Literary inspiration in Music: The Cure

Among my favourite bands is an older band from the 70s/80s called The Cure (still putting out music!). They’re one of exactly two bands I’ve seen in a big stadium/venue (the other was U2, the Achtung Baby! tour). Since I have a passion for literature and poetry, I love The Cure even more because they often include literary references in their songs. Here’s a list of direct and potential literary inspirations The Cure includes in their songs. (If you know of any others, post up below!)

“Killing an Arab”—The Stranger, Albert Camus

“The Drowning Man”—The Gormenghast Trilogy, Mervyn Peake

“Charlotte Sometimes”—Charlotte Sometimes, Penelope Farmer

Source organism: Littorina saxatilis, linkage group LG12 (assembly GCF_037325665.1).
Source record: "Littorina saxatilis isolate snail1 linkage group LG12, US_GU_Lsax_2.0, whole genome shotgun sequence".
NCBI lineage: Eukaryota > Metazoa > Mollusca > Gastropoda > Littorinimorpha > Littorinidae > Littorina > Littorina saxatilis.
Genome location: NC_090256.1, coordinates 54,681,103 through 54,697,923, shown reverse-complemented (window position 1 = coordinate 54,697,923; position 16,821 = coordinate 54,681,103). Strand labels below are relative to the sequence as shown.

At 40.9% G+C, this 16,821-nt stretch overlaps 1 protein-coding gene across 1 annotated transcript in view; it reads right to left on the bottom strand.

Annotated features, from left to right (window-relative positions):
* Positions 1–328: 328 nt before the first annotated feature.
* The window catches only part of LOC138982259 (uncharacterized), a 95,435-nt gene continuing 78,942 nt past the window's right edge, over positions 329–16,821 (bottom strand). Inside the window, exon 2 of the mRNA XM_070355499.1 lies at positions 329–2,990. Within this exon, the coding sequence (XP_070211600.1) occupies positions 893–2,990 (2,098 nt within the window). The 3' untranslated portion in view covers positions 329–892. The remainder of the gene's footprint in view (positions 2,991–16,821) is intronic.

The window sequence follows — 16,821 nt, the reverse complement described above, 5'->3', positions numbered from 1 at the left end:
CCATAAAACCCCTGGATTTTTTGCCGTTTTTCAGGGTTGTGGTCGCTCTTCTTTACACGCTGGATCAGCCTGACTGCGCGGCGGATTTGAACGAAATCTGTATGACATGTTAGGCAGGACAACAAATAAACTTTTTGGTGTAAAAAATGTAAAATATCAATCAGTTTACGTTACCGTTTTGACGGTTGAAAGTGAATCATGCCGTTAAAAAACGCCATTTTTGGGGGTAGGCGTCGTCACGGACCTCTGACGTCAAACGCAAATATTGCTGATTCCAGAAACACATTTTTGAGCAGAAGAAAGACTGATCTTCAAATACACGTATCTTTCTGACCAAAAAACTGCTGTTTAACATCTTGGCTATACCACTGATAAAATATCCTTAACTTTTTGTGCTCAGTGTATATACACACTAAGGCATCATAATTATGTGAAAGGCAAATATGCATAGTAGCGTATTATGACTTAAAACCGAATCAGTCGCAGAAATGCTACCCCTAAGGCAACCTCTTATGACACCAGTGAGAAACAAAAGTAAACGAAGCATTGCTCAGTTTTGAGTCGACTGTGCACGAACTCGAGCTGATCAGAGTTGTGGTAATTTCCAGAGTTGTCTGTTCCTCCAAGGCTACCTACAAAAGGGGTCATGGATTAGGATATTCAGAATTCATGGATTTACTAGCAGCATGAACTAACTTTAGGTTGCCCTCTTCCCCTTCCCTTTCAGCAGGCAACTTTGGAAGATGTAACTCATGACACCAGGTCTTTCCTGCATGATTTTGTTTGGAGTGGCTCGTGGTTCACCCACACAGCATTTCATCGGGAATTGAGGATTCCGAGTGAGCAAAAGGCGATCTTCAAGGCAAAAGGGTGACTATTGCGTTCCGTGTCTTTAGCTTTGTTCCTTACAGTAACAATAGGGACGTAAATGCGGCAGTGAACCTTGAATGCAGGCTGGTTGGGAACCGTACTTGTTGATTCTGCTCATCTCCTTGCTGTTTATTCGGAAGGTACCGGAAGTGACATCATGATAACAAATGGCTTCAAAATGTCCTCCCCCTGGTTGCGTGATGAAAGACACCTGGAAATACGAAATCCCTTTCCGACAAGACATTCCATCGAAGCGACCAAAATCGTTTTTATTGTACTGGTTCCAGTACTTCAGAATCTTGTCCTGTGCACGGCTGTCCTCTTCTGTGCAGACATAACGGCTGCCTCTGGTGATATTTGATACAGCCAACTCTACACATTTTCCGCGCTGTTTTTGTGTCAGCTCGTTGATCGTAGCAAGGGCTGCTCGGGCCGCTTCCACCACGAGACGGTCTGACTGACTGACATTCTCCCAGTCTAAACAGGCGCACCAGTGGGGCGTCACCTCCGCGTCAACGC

“Splintered in Her Head”—Charlotte Sometimes, Penelope Farmer

“The Empty World”—Charlotte Sometimes, Penelope Farmer

“Bananafishbones”—“A Perfect Day for Bananafish”, J.D. Salinger

“Birdmad Girl”—“Love in the Asylum”, Dylan Thomas

“How Beautiful You Are…”—“The Eyes of the Poor/Les Yeux des Pauvres”, Charles Baudelaire

“Adonais”—“Adonais”, Shelley

“Treasure”—“Remember”, Christina Rossetti


“Like Cockatoos”—The Cockatoos, Patrick White

“At Night”/ “All Cats Are Grey”—Keep the Aspidistra Flying—George Orwell

“A Letter to Elise”—Les Enfants Terribles, Jean Cocteau

“Ariel”—Keats/Shelley/Byron? Sylvia Plath?

Here’s some other websites that list a selection of songs from different artists that have literary references, for Monday fun!:



Author: The Chaos Realm

Copy Editor/Proofreader, Historian, Freelance Writer, Virtual Assistant.

2 thoughts on “Literary inspiration in Music: The Cure”

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